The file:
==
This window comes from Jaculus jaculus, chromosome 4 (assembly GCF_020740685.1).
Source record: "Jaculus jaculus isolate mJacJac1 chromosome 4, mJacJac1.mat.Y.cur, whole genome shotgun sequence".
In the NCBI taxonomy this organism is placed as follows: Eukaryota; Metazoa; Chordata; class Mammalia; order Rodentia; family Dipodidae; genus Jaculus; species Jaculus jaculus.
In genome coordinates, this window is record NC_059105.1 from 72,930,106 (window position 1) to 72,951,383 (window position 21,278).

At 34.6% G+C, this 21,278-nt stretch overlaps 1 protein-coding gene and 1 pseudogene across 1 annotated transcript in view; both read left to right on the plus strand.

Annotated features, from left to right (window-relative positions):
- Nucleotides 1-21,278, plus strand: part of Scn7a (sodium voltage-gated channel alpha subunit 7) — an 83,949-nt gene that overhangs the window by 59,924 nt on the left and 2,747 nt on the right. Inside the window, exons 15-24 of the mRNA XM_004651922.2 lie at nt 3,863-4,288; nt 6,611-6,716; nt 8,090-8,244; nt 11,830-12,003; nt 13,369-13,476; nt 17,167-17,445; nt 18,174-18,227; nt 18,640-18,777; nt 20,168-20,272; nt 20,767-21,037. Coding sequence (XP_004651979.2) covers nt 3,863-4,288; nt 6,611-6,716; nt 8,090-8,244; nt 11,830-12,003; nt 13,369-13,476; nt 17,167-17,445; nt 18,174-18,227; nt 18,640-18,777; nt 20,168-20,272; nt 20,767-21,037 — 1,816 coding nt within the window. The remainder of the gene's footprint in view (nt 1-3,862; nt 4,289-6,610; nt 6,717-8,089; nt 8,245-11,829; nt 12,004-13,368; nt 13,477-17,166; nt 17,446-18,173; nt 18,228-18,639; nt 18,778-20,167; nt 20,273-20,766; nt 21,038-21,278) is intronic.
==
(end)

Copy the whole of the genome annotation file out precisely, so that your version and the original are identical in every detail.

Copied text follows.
This window comes from Jaculus jaculus, chromosome 4 (assembly GCF_020740685.1).
Source record: "Jaculus jaculus isolate mJacJac1 chromosome 4, mJacJac1.mat.Y.cur, whole genome shotgun sequence".
In the NCBI taxonomy this organism is placed as follows: Eukaryota; Metazoa; Chordata; class Mammalia; order Rodentia; family Dipodidae; genus Jaculus; species Jaculus jaculus.
In genome coordinates, this window is record NC_059105.1 from 72,930,106 (window position 1) to 72,951,383 (window position 21,278).

At 34.6% G+C, this 21,278-nt stretch overlaps 1 protein-coding gene and 1 pseudogene across 1 annotated transcript in view; both read left to right on the plus strand.

Annotated features, from left to right (window-relative positions):
- Nucleotides 1-21,278, plus strand: part of Scn7a (sodium voltage-gated channel alpha subunit 7) — an 83,949-nt gene that overhangs the window by 59,924 nt on the left and 2,747 nt on the right. Inside the window, exons 15-24 of the mRNA XM_004651922.2 lie at nt 3,863-4,288; nt 6,611-6,716; nt 8,090-8,244; nt 11,830-12,003; nt 13,369-13,476; nt 17,167-17,445; nt 18,174-18,227; nt 18,640-18,777; nt 20,168-20,272; nt 20,767-21,037. Coding sequence (XP_004651979.2) covers nt 3,863-4,288; nt 6,611-6,716; nt 8,090-8,244; nt 11,830-12,003; nt 13,369-13,476; nt 17,167-17,445; nt 18,174-18,227; nt 18,640-18,777; nt 20,168-20,272; nt 20,767-21,037 — 1,816 coding nt within the window. The remainder of the gene's footprint in view (nt 1-3,862; nt 4,289-6,610; nt 6,717-8,089; nt 8,245-11,829; nt 12,004-13,368; nt 13,477-17,166; nt 17,446-18,173; nt 18,228-18,639; nt 18,778-20,167; nt 20,273-20,766; nt 21,038-21,278) is intronic.